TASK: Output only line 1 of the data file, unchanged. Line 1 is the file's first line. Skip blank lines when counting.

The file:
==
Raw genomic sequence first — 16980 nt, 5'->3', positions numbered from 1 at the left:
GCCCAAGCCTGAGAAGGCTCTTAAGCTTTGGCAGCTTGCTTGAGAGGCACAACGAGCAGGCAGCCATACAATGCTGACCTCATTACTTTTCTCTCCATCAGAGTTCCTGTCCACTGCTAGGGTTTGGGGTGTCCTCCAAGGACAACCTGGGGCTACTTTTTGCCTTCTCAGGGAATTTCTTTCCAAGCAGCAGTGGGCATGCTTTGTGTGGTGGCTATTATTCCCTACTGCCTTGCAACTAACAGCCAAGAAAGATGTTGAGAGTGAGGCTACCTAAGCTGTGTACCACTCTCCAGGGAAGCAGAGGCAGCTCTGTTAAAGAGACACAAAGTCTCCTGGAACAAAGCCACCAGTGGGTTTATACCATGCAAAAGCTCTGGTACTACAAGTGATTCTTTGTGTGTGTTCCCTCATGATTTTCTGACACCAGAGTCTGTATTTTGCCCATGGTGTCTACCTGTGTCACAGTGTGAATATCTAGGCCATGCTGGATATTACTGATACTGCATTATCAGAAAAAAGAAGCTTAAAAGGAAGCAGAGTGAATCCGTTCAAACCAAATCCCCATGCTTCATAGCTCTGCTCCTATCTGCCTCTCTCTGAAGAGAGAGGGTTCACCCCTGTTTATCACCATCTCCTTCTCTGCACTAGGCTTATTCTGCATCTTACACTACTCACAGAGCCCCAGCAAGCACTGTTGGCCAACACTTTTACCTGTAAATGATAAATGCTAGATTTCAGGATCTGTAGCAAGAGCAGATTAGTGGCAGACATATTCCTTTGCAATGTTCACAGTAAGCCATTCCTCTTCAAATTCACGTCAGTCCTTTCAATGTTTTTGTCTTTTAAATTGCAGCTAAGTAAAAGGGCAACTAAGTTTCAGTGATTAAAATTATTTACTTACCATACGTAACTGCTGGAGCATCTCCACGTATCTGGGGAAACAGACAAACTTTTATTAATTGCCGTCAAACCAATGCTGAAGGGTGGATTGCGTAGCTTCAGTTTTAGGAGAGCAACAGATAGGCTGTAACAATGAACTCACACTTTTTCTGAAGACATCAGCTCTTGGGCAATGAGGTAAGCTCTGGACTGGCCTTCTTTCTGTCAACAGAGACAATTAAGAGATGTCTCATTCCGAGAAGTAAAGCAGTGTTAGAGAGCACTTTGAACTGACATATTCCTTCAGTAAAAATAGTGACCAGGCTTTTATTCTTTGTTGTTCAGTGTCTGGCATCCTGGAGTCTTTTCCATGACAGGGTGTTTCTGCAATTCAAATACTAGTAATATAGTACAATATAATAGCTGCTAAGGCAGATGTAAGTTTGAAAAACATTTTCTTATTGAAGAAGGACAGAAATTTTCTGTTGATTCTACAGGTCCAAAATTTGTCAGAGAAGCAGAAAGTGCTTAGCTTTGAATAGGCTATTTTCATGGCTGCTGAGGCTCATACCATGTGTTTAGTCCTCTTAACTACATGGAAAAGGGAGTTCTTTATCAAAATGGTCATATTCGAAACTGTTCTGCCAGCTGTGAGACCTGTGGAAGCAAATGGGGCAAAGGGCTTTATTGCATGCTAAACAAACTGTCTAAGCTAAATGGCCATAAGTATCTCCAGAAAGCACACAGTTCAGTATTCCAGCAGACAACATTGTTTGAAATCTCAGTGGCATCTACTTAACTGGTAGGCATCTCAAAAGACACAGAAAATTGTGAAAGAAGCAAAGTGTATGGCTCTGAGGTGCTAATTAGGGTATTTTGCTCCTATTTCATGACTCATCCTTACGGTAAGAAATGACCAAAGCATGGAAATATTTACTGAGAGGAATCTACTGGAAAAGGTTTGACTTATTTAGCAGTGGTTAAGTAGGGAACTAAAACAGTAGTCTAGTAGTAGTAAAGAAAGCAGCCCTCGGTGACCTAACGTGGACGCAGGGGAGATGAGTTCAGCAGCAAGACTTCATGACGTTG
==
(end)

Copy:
Raw genomic sequence first — 16980 nt, 5'->3', positions numbered from 1 at the left: